NEW YORK – Theseus Pharmaceuticals said on Monday that it will develop THE-349 as its lead drug candidate for EGFR-mutant non-small cell lung cancer.
The Cambridge, Massachusetts-based firm plans to submit an investigational new drug application for the agent to the US Food and Drug Administration during the second half of 2023, which, if cleared, would allow Theseus to begin evaluating THE-349 in clinical trials.
According to Theseus, the new drug candidate is a fourth-generation EGFR-targeting small molecule designed to inhibit all major classes of EGFR activating and resistance mutations, including activating mutations in EGFR exons 19 and 21 and the most common EGFR resistance mutations, T790M and C797X.
In preclinical studies, the drug demonstrated it could inhibit single-, double-, and triple-mutant EGFR variants following first- or later-line treatment with AstraZeneca's Tagrisso (osimertinib). Theseus plans to present preclinical data on THE-349 at a medical conference later this month.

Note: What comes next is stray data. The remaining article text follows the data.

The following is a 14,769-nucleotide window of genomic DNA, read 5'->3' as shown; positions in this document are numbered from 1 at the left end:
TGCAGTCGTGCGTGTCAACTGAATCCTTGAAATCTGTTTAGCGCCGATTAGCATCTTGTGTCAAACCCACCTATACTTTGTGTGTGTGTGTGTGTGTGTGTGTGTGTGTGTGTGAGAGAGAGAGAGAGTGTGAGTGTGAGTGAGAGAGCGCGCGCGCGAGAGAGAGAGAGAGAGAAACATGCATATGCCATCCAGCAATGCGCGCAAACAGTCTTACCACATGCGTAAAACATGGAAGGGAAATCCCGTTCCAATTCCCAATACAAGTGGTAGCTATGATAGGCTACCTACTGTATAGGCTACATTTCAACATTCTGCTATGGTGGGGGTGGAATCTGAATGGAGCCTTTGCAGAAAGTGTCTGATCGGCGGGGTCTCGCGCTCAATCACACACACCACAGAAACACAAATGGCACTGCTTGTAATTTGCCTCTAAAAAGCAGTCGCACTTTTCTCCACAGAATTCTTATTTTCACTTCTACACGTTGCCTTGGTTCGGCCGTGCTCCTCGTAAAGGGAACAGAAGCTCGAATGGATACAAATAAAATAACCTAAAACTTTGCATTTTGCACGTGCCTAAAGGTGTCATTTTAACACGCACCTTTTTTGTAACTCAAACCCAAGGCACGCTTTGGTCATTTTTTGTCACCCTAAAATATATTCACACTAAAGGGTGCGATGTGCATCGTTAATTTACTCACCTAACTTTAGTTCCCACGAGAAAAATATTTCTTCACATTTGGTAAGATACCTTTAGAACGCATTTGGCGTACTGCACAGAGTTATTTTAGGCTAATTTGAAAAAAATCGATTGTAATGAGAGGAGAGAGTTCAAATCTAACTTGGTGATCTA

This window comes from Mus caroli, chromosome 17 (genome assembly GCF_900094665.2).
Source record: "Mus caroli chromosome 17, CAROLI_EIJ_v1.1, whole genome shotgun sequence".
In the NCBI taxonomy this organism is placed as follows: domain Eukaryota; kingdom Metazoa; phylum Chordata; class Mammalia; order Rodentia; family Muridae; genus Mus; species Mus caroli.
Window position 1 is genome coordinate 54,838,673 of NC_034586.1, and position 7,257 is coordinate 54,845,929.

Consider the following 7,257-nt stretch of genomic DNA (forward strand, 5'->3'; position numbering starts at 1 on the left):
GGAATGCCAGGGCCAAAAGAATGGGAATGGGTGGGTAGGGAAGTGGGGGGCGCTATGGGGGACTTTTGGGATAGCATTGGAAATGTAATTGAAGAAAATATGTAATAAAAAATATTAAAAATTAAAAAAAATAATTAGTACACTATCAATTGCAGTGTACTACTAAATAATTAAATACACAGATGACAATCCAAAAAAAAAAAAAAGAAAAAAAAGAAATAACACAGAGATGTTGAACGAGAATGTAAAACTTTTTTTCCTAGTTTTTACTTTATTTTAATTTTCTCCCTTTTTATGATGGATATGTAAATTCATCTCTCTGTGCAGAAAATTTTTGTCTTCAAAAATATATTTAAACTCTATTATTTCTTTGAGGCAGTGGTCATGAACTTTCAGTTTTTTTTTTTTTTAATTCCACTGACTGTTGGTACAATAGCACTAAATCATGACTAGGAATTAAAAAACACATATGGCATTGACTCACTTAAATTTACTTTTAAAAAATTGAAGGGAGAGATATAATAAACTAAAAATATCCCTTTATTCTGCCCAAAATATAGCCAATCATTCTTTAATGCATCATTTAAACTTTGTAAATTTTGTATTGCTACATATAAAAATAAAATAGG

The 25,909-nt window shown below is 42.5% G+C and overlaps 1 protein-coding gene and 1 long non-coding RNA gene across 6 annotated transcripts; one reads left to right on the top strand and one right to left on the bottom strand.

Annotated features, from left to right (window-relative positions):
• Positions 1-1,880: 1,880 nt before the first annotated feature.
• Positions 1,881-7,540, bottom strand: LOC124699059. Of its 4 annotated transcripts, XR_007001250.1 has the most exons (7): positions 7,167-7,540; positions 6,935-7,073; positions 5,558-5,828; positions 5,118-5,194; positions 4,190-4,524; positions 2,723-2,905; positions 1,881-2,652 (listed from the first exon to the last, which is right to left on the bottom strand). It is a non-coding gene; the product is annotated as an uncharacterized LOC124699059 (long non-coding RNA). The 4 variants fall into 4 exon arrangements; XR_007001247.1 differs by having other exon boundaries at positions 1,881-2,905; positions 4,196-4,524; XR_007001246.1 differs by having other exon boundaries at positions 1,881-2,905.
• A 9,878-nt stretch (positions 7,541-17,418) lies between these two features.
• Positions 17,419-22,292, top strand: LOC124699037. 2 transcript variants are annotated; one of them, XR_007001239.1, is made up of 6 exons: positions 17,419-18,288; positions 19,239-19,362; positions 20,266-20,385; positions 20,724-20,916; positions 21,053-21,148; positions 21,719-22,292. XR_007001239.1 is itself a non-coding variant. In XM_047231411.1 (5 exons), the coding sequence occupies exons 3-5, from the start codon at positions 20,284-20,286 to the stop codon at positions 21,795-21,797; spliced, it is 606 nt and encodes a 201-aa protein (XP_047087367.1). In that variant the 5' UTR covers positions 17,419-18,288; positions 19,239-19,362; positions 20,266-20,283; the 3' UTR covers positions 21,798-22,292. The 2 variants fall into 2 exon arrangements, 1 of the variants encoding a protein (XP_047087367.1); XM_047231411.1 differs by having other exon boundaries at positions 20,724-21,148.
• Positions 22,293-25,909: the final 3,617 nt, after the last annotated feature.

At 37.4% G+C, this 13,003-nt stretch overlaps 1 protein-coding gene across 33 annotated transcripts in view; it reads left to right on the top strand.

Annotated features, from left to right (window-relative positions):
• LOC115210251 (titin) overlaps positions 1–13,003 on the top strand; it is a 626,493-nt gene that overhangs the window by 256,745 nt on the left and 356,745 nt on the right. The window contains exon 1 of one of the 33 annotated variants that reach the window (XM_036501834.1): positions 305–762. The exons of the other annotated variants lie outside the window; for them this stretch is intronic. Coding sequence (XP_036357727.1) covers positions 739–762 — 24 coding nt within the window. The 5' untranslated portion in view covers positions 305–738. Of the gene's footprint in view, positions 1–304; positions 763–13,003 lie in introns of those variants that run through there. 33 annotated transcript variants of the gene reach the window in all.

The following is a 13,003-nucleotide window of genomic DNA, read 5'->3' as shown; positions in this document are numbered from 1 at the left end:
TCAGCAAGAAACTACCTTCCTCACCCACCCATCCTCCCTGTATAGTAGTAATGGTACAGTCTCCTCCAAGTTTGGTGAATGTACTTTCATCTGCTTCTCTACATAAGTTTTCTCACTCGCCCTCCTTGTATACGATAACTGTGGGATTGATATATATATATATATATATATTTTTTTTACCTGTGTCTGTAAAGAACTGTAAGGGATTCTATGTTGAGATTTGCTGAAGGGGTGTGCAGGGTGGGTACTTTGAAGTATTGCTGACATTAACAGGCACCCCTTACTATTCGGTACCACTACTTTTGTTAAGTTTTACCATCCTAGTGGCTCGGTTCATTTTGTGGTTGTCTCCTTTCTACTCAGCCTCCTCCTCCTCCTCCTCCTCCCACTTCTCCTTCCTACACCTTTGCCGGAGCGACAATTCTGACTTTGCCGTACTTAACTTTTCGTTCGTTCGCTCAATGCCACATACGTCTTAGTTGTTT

"Clonal heterogeneity in patients who develop resistance to osimertinib is complex, and we believe a single EGFR inhibitor capable of targeting all major mutant forms of EGFR activating and resistance mutations is the optimal way to address this urgent medical need," William Shakespeare, Theseus' president of R&D, said in a statement.
Developing what it calls "pan-variant" inhibitors is part of the firm's larger drug development strategy. In June, Theseus began a Phase I/II trial evaluating another drug candidate, THE-630, a pan-KIT inhibitor for patients with gastrointestinal stromal tumors (GIST) who are resistant to prior KIT-targeting treatments.